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  3. Love the pictures.
    Feel bad for Jose to be locked away somewhere creating art.
    And you know what they say about someone who "assumes"......

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    1. Bob:
      Regarding "assuming"... exactly!

      José I think enjoys working in solitude... He also seems to think the "covert operation" is funny.

      Delete
  4. Lovely pictures...I get the feeling that I am back in Seville and it brings me a lot of memories.
    But I don't know about you...you keep going to all these churches, processions, convents...next thing you know you'll be kissing San Geraldo's ring....lol

    saludos,
    raulito

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    Replies
    1. Raulito:
      Oh, I've been doing that for years!

      Delete
  5. Years ago I happened to be in Toledo on the Feast of the Assumption and witnessed a large polychrome statue of the Virgin being carried through the streets. It was like being in a time machine. I felt like it was the Middle Ages again.

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    1. Stephen:
      Yep, try Holy Week in Sevilla some time. It was a bit shocking for me at first. I had never seen anything like it. But then it became fascinating (not enough for me to find my religion, but still fascinating). I did a number of posts on Semana Santa 2011 with lots of photos.

      Delete
  6. Great account of this day in Sevilla, Mitch! Thanks.
    It brings back memories (all good) of my childhood when in summer on this day we would all march (not literally!) to church to attend Mass and being an alter-boy I was usually 'serving' the Mass. It was a big 'Holy Day of Obligation' for us Roman Catholics.....these 'Holy Days' were not to be missed unless you were willing to take the consequences.....you would be committing a mortal sin if you didn't attend Mass.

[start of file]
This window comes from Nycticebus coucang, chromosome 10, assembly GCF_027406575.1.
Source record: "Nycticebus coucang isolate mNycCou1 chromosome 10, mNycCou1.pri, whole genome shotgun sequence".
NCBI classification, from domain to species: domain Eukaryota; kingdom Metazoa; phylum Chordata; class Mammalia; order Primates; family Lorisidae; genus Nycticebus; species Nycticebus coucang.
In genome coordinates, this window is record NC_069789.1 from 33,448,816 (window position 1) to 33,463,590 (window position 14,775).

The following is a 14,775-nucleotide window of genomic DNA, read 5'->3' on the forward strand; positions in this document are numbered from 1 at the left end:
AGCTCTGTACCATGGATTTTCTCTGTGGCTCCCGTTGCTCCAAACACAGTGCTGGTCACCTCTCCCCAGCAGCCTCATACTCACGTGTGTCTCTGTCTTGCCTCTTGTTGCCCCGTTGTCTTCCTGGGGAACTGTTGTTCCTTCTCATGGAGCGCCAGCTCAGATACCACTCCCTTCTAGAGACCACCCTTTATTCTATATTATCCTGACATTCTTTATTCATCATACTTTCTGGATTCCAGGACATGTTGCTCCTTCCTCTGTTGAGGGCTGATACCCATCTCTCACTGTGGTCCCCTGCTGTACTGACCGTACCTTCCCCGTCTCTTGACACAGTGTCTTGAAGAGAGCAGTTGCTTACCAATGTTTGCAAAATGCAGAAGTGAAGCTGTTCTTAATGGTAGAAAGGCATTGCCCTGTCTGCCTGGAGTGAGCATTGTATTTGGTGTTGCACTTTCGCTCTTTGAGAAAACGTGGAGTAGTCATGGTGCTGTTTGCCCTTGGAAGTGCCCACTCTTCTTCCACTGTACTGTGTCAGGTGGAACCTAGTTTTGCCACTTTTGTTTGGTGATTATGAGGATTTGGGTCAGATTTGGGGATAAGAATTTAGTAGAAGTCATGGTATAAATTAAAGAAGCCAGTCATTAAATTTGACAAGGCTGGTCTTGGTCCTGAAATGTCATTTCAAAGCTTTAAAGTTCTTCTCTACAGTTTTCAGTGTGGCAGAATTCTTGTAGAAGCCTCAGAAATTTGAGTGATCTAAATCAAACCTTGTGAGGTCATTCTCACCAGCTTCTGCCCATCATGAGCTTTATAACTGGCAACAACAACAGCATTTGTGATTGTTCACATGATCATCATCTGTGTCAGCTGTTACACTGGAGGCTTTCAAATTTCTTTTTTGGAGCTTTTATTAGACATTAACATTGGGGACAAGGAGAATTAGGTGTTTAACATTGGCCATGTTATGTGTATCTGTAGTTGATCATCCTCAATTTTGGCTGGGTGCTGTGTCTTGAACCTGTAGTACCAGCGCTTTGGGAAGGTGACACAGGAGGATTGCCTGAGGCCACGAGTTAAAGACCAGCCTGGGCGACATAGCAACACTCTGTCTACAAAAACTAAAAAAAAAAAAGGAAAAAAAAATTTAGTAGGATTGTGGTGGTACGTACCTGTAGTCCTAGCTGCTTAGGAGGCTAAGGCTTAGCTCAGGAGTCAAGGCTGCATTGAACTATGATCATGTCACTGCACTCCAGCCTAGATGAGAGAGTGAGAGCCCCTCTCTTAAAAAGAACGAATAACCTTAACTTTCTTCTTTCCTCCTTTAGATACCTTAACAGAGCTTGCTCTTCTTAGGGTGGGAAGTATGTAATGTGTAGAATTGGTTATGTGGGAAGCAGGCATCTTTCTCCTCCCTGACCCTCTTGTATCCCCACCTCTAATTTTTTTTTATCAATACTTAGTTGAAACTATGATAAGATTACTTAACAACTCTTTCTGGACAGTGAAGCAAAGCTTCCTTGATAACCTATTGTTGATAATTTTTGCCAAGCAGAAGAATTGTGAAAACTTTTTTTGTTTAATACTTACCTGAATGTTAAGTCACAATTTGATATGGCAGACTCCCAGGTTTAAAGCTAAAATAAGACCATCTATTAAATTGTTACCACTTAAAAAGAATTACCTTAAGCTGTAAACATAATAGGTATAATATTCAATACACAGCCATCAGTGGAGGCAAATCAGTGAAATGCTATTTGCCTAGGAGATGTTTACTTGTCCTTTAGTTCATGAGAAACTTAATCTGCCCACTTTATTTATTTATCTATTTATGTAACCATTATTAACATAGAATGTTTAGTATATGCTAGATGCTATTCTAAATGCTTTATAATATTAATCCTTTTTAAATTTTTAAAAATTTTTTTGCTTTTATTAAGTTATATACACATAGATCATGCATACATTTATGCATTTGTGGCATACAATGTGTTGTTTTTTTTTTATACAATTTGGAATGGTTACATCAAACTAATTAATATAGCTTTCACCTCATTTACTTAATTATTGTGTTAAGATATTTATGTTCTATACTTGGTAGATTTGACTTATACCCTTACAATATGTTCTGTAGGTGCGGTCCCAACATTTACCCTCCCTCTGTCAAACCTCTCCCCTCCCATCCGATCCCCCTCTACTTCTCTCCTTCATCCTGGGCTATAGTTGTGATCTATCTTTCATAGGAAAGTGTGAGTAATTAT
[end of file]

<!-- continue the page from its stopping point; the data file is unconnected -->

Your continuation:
Things have changed in the RC church somewhat....at least I think it has.
    Now there is a book/story to be written about your friend Jose's experience in the cloisters!!!

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    1. Jim:
      I wasn't raised Catholic. Had Catholic friends so was familiar with some of the traditions, but Sevilla has opened up entire new worlds of fascination!

      Yes, José being locked inside the cloisters could make for some very interesting stories (flights of fancy)!

      Delete
  7. This is all so new to me Mitch...eye opening...my life veered from the Catholic experience to the United Church because my mother crossed her fingers when she was married in the rectory...indicating she would bring up any kids RC but had no intention of doing it. Phew! I wouldn't be so ignorant about all this pomp and ceremony but at least I'm open to viewing...thanks for this!
    Ron

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    1. Ron:
      Thanks for coming along. It is extremely fascinating for me (as you've seen)! I love the image of your mother crossing her fingers at the altar!

      Delete
  8. I got a bang out of all the Buddhas cheek-by-jowl with the Virgins in the store window. I wondered why there were so many people lined up to see this statue for what must be their umpteenth time. It's a "Holy Obligation"! How very odd. It kinda seems like some sort of idol worship--but that's just me.
    I hope it wasn't too hot standing in line!

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    1. Ms. Sparrow:
      By the time I visited "the virgin," the line was gone. And the temps have been lower for a few days (high 80s, low 90s), so very pleasant for wandering and being outside. Back up to 100 today, I think!

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  9. There are so many things I think I want to say but yet I feel like I should not LOL My mom and I to this day still argue about holy days of obligation in the catholic faith. I just don't get them?

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    1. kisatrtle:
      You don't need to say a thing. I completely understand!

      Delete
  10. Hi Mitch,
    I'm sending you this link because the first label is of oranges from Sevilla. I think you might have mentioned them before.
    Archguy
    http://hattatt.blogspot.com/

    ReplyDelete
    Replies
    1. Thanks, Archguy, for the heads up on the Hattatt's post. I always visit their blog, but made a point of checking it out right away this morning!

      Delete